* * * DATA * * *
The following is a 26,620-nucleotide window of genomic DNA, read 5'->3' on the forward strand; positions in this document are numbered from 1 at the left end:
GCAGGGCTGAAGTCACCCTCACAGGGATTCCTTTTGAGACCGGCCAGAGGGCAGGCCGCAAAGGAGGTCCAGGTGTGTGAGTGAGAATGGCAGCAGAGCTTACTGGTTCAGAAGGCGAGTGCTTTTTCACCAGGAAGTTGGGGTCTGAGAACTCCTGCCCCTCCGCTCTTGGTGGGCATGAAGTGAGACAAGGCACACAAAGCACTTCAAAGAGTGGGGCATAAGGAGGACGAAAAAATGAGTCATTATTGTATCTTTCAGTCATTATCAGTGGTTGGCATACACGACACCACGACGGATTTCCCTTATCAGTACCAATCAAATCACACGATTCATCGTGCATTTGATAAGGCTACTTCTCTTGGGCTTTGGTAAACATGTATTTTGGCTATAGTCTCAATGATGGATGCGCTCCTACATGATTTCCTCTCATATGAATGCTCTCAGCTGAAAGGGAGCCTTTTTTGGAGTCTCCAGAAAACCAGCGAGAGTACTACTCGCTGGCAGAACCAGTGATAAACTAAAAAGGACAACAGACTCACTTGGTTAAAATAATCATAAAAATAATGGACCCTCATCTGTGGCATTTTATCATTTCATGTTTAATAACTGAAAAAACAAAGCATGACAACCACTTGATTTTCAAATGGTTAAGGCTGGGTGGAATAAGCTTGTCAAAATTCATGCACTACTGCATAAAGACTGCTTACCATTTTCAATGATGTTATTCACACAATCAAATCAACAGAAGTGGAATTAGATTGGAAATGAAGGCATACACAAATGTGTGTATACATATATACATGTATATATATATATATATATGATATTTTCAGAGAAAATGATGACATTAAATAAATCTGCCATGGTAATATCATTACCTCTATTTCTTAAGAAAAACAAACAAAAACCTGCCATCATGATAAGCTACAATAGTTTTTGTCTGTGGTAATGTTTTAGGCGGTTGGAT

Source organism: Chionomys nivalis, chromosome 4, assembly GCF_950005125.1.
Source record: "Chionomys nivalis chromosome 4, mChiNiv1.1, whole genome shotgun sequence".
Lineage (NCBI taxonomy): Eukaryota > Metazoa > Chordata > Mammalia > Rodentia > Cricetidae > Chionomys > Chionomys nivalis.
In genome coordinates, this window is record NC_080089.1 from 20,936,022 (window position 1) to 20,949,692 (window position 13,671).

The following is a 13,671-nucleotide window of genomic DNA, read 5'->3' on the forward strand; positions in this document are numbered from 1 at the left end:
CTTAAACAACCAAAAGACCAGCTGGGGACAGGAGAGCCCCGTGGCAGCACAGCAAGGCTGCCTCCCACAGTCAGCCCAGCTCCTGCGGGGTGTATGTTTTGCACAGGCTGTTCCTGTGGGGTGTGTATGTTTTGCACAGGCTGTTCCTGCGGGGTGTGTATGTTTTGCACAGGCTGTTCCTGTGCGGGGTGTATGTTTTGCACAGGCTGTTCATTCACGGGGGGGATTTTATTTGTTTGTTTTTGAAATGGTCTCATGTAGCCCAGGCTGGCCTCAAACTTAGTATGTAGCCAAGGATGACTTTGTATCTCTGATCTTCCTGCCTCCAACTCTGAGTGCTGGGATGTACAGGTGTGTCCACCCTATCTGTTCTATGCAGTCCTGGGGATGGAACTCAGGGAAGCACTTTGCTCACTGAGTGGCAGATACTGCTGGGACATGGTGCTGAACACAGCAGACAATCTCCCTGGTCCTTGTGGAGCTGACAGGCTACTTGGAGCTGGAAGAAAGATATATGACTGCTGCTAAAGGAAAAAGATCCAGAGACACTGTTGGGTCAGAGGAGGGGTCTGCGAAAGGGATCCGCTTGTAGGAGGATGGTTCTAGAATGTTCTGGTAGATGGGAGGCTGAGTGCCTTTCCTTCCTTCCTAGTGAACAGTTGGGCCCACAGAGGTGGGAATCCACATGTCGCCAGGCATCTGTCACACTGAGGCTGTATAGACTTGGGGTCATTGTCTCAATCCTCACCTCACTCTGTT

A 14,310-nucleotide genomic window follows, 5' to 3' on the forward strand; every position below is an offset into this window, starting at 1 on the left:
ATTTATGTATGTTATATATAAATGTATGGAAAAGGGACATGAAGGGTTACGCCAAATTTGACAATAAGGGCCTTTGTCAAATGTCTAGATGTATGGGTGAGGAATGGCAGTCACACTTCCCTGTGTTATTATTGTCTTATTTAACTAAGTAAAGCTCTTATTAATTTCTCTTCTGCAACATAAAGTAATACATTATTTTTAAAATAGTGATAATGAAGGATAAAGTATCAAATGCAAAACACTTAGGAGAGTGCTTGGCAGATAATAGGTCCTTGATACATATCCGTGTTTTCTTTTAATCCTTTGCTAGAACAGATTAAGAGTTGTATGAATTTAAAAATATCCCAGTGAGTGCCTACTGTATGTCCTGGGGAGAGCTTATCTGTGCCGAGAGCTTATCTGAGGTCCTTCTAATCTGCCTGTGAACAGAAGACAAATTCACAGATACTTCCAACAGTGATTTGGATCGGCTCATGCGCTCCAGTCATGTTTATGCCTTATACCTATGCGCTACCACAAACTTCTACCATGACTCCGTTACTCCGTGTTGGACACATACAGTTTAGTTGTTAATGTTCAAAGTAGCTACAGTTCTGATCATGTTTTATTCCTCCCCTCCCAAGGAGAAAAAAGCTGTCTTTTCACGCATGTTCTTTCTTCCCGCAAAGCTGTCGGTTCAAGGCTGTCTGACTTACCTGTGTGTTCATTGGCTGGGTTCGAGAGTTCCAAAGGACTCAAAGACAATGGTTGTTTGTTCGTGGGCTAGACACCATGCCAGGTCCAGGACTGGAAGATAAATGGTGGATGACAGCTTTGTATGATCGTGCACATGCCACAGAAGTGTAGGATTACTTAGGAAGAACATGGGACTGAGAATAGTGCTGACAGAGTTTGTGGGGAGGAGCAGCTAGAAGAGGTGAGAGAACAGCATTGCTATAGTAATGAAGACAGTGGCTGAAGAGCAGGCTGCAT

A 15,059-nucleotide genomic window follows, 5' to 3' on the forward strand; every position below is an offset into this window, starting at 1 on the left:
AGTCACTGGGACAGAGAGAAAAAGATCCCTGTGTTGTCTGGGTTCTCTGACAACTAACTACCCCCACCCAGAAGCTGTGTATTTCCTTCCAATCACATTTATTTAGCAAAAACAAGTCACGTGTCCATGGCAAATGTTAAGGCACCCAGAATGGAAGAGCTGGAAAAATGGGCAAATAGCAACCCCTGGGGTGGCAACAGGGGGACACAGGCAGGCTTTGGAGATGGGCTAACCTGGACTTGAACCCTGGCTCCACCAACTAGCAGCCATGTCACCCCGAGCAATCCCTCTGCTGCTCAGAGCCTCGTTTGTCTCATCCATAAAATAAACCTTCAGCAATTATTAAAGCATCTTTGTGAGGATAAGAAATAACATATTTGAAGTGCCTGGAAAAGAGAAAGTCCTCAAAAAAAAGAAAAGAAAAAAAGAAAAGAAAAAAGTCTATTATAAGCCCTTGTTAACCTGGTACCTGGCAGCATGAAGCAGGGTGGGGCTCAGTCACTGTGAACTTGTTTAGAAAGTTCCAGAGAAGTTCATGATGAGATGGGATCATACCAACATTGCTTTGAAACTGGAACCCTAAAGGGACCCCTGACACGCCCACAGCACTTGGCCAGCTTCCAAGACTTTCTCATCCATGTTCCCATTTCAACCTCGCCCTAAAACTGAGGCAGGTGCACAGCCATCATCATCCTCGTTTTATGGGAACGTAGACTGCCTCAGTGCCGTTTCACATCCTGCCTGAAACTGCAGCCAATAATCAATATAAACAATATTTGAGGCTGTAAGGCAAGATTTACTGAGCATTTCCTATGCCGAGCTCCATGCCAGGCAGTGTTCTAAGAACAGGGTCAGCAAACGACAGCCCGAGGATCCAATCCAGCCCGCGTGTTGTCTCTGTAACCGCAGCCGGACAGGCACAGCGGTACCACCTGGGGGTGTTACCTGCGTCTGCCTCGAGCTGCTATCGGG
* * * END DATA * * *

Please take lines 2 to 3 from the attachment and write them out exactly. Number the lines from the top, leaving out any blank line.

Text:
GCAGGGCTGAAGTCACCCTCACAGGGATTCCTTTTGAGACCGGCCAGAGGGCAGGCCGCAAAGGAGGTCCAGGTGTGTGAGTGAGAATGGCAGCAGAGCTTACTGGTTCAGAAGGCGAGTGCTTTTTCACCAGGAAGTTGGGGTCTGAGAACTCCTGCCCCTCCGCTCTTGGTGGGCATGAAGTGAGACAAGGCACACAAAGCACTTCAAAGAGTGGGGCATAAGGAGGACGAAAAAATGAGTCATTATTGTATCTTTCAGTCATTATCAGTGGTTGGCATACACGACACCACGACGGATTTCCCTTATCAGTACCAATCAAATCACACGATTCATCGTGCATTTGATAAGGCTACTTCTCTTGGGCTTTGGTAAACATGTATTTTGGCTATAGTCTCAATGATGGATGCGCTCCTACATGATTTCCTCTCATATGAATGCTCTCAGCTGAAAGGGAGCCTTTTTTGGAGTCTCCAGAAAACCAGCGAGAGTACTACTCGCTGGCAGAACCAGTGATAAACTAAAAAGGACAACAGACTCACTTGGTTAAAATAATCATAAAAATAATGGACCCTCATCTGTGGCATTTTATCATTTCATGTTTAATAACTGAAAAAACAAAGCATGACAACCACTTGATTTTCAAATGGTTAAGGCTGGGTGGAATAAGCTTGTCAAAATTCATGCACTACTGCATAAAGACTGCTTACCATTTTCAATGATGTTATTCACACAATCAAATCAACAGAAGTGGAATTAGATTGGAAATGAAGGCATACACAAATGTGTGTATACATATATACATGTATATATATATATATATATGATATTTTCAGAGAAAATGATGACATTAAATAAATCTGCCATGGTAATATCATTACCTCTATTTCTTAAGAAAAACAAACAAAAACCTGCCATCATGATAAGCTACAATAGTTTTTGTCTGTGGTAATGTTTTAGGCGGTTGGAT

Source organism: Chionomys nivalis, chromosome 4, assembly GCF_950005125.1.